August 12, 2011
Five-tool talents are a great find in baseball and are very tough to come by as most everyone has some kind of flaw. They are even tougher to come across in fantasy baseball, even given the reduction to 15 teams that is the standard in high-stakes leagues. The five tools for fantasy players are the five standard scoring categories, and the players that produce in all five are the ones that we pay premium prices for on draft day. Most years, this is where Ryan Braun, Matt Kemp, and Dustin Pedroia live, but there are some new names in the mix this season, and those three players have not had a lot of company in 2011.
At this arbitrary date of August 12th, we are forced to look at arbitrary benchmarks for articles such as this one, so I am defining the five tool player as someone who has at least 10 home runs, 10 stolen bases, 50 runs scored, 50 runs driven in, and is hitting at least .275. When you filter down the players based on those results, we are left with just six percent of the original 210 hitters selected in a 15 team mixed league draft.
An odd baker’s dozen, no? Braun, Kemp, Ellsbury, Pedroia, Cabrera, Upton… wait, that can’t possibly be Melky Cabrera on this list, can it? Cabrera had just one season in his career in which he met four of the five criteria for this article and that was in his last season in cozy Yankee Stadium in 2009. Last season with Atlanta was a forgettable one as he was below replacement level in value, and his landing in Kansas City was more of an after-thought for most people this off-season. In fact, his signing was viewed as a placeholder move until Lorenzo Cain was ready. His player profile in the Prospectus 2011 did not mince words:
Nobody is perfect, but that write-up appears to be written in Bizarro World as Cabrera has been one of the more amazing fantasy surprises this season with this production. Like Casey Kotchman’s surprising success in Tampa Bay, Cabrera’s success is not a change in process. He is still the same free-swinging batter we have seen the past six seasons, and his five percent walk rate in 2011 is a career low. He is making the same contact he always has, and his batted ball rates are nearly identical to last season in Atlanta. Sure, the batting average on balls in play is a little higher and the home run to fly ball rate is back up to 10 percent again, but there is not a crazy fluctuation in his peripherals to match the surprising change in his production.
Hindsight is always a perfect 20/20, but looking back at the prices the baker’s dozen went for in March is both surprising and frustrating. Here are the Tout Wars draft prices for each player in the 15-team Mixed League this season and the values they have earned according to StallValue Dollar Values:
Two players went undrafted on draft day and one was an end game pick. $233 was spent at the draft to acquire these players that have earned $400 to date. Kemp and Ellsbury, coming off disappointing 2010 seasons, have recovered their value and then some. Braun and Pedroia are right about where drafters expected them to be while everyone else but Carlos Gonzalez has turned a profit this season. Granderson has blown away all projections with his monster power year, and others such as Joyce, Gordon, and the Cabrera non-brothers have all had surprising season. If you were to come up with a baker’s dozen list before the season, it would have been more likely to include now missing names such as Carl Crawford, David Wright, Shane Victorino, and Hanley Ramirez, among others, but the cheapskates or the extremely fortunate drafters who grabbed players at what are now extreme discounts are the ones better off.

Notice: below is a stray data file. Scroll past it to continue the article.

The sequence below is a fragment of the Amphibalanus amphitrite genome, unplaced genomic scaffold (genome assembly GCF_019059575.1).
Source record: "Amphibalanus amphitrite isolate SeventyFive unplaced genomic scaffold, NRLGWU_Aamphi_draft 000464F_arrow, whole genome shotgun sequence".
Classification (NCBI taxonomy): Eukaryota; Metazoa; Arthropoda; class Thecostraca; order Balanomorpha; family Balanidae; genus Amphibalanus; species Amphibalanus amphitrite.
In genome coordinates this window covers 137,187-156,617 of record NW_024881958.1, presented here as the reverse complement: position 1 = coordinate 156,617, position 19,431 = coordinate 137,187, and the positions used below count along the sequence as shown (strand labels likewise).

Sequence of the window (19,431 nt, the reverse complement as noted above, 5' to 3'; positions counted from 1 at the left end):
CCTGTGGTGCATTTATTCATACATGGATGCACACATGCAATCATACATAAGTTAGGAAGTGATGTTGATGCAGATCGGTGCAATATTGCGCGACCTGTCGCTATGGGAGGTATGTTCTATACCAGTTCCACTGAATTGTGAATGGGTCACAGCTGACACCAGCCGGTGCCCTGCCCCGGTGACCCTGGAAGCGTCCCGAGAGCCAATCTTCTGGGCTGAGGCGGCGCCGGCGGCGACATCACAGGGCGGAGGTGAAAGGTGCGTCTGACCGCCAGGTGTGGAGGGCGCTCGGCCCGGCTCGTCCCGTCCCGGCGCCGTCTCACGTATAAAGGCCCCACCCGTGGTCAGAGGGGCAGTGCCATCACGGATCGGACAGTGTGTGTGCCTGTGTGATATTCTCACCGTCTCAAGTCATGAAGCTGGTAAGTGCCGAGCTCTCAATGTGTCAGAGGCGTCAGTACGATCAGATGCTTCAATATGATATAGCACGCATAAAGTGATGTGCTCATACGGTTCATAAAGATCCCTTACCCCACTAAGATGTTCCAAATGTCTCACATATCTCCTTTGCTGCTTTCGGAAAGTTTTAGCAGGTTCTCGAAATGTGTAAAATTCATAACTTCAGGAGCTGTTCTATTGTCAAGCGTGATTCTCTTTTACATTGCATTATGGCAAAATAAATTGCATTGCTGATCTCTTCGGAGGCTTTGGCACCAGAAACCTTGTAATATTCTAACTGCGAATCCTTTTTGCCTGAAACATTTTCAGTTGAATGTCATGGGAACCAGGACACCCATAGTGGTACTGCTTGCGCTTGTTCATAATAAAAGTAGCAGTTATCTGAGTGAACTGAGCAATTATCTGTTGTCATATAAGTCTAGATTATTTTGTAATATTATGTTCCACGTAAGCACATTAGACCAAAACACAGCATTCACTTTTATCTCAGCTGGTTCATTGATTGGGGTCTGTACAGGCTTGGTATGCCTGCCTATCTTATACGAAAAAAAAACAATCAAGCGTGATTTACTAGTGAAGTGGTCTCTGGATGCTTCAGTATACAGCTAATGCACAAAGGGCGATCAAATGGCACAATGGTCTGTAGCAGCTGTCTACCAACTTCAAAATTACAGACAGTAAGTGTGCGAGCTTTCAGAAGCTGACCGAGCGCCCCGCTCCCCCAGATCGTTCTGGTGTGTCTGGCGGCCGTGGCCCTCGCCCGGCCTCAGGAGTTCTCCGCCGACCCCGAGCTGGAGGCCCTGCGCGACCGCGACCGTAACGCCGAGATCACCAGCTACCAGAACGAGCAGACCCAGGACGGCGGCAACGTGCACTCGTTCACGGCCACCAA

Even if we were to drop down to look for four-tool players by adding lower batting averages, we still only expand our list by seven names. Here are the seven players who did everything but hit higher than .275:
For the most part, this list is surprise-free except for Jeff Francoeur. I don’t believe anyone of you would be surprised if I told you that Francoeur went undrafted in the mixed Tout Wars draft nor did he end up on a reserve roster. That meant the experts thought there were 85 outfielders/utility players better than Frenchy, and none of them were willing to waste a reserve spot on him either. $24 dollars later, the people that had to pick up Francoeur to cover an early injury are the ones laughing as they are holding one of the better pick-ups in the league. Much like Cabrera, Francoeur’s process has not changed at all at the plate, but he has become a running mad man underneath Ned Yost’s lead foot, and that has helped bump up his fantasy value quite a bit.
Removing the runs requirement does not introduce any new names into the fold, but removing the home run requirement introduces Starlin Castro into the mix, and he needs just four home runs to make it to double-digits this season. Removing the stolen base requirement gives us Nick Markakis, Robinson Cano, Troy Tulowitzki, Michael Cuddyer, Brandon Phillips, Hunter Pence, Albert Pujols, Joey Votto, Josh Hamilton, Jose Bautista, Brennan Boesch, and Alex Rodriguez. Most of those players are high performers in at least four categories with Cuddyer and Boesch being the true surprises this season. Removing the RBI requirement results in no new names.
Just 13 players have been five-tool players so far in 2011, and just 34 players overall have met the requirements to be considered four-tool players, which represents just 16 percent of the original player pool. Of the 34 players in the exclusive club so far this season, 11 of those players were drafted for less than $20, meaning the experts did not consider them four or five tool material. That is quite the volatility rate for the best of the best, even if some of it is driven purely by new outcomes of old processes.